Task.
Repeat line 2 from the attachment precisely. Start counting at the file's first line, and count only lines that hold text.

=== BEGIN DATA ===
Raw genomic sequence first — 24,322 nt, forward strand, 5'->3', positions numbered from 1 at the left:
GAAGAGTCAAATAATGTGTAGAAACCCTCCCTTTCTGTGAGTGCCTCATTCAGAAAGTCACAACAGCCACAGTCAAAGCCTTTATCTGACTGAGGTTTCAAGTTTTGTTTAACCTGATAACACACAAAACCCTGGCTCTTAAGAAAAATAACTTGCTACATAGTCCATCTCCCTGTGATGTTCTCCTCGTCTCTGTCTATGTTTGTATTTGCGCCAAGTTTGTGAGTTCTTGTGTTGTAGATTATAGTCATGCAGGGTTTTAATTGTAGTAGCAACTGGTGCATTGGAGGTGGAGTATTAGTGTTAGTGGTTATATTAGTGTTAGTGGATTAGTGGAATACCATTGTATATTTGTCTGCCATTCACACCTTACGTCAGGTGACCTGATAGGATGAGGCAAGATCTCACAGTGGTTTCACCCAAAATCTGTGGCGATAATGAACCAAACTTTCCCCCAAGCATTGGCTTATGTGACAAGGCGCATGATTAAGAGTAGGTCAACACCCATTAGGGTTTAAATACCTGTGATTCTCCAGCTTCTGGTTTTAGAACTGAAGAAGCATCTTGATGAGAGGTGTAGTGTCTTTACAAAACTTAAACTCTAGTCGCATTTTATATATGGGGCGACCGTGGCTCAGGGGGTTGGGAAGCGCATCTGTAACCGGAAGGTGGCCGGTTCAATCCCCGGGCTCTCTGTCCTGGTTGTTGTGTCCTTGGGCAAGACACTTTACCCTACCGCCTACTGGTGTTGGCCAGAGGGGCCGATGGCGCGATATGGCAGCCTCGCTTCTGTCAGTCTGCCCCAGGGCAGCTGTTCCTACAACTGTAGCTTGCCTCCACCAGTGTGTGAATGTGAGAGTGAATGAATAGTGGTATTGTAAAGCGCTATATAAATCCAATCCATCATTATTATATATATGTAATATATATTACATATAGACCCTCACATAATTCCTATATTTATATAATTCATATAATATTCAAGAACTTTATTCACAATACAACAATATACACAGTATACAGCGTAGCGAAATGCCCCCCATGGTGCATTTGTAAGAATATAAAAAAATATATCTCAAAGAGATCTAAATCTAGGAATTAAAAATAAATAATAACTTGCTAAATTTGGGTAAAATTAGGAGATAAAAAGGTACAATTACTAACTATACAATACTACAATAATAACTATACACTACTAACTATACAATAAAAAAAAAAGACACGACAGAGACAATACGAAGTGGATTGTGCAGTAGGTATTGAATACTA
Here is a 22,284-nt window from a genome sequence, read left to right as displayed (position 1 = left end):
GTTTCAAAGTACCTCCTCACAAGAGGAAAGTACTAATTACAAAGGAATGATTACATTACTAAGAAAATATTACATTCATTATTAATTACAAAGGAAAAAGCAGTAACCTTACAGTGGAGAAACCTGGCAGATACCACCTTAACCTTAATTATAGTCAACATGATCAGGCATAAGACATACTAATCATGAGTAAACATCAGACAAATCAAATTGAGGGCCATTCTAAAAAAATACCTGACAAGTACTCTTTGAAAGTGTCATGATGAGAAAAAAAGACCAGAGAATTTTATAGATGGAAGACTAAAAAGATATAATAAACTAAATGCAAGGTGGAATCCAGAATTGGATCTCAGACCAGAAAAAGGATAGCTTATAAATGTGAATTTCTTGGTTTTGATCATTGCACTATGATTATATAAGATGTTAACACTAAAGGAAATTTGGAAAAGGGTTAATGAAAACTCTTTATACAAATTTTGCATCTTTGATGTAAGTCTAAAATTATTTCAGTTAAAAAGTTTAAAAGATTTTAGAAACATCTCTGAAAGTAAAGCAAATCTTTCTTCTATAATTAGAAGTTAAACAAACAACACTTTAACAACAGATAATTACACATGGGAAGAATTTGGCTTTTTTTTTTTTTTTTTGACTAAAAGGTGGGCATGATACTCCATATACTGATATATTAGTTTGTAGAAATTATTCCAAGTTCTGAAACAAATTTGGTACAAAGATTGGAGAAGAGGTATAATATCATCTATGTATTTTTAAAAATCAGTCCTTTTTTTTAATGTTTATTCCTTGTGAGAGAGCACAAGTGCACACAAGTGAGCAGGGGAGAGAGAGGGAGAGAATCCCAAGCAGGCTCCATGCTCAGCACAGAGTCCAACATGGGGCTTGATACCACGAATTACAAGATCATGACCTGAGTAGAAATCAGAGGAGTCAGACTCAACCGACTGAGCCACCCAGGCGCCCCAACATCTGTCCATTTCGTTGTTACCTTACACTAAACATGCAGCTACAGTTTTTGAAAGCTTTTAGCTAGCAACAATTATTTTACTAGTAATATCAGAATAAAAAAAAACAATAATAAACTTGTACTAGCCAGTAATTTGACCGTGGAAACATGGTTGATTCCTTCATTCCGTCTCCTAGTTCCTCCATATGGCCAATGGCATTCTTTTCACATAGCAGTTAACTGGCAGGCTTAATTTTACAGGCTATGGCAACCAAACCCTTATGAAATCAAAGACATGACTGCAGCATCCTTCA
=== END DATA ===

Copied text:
GAAGAGTCAAATAATGTGTAGAAACCCTCCCTTTCTGTGAGTGCCTCATTCAGAAAGTCACAACAGCCACAGTCAAAGCCTTTATCTGACTGAGGTTTCAAGTTTTGTTTAACCTGATAACACACAAAACCCTGGCTCTTAAGAAAAATAACTTGCTACATAGTCCATCTCCCTGTGATGTTCTCCTCGTCTCTGTCTATGTTTGTATTTGCGCCAAGTTTGTGAGTTCTTGTGTTGTAGATTATAGTCATGCAGGGTTTTAATTGTAGTAGCAACTGGTGCATTGGAGGTGGAGTATTAGTGTTAGTGGTTATATTAGTGTTAGTGGATTAGTGGAATACCATTGTATATTTGTCTGCCATTCACACCTTACGTCAGGTGACCTGATAGGATGAGGCAAGATCTCACAGTGGTTTCACCCAAAATCTGTGGCGATAATGAACCAAACTTTCCCCCAAGCATTGGCTTATGTGACAAGGCGCATGATTAAGAGTAGGTCAACACCCATTAGGGTTTAAATACCTGTGATTCTCCAGCTTCTGGTTTTAGAACTGAAGAAGCATCTTGATGAGAGGTGTAGTGTCTTTACAAAACTTAAACTCTAGTCGCATTTTATATATGGGGCGACCGTGGCTCAGGGGGTTGGGAAGCGCATCTGTAACCGGAAGGTGGCCGGTTCAATCCCCGGGCTCTCTGTCCTGGTTGTTGTGTCCTTGGGCAAGACACTTTACCCTACCGCCTACTGGTGTTGGCCAGAGGGGCCGATGGCGCGATATGGCAGCCTCGCTTCTGTCAGTCTGCCCCAGGGCAGCTGTTCCTACAACTGTAGCTTGCCTCCACCAGTGTGTGAATGTGAGAGTGAATGAATAGTGGTATTGTAAAGCGCTATATAAATCCAATCCATCATTATTATATATATGTAATATATATTACATATAGACCCTCACATAATTCCTATATTTATATAATTCATATAATATTCAAGAACTTTATTCACAATACAACAATATACACAGTATACAGCGTAGCGAAATGCCCCCCATGGTGCATTTGTAAGAATATAAAAAAATATATCTCAAAGAGATCTAAATCTAGGAATTAAAAATAAATAATAACTTGCTAAATTTGGGTAAAATTAGGAGATAAAAAGGTACAATTACTAACTATACAATACTACAATAATAACTATACACTACTAACTATACAATAAAAAAAAAAGACACGACAGAGACAATACGAAGTGGATTGTGCAGTAGGTATTGAATACTA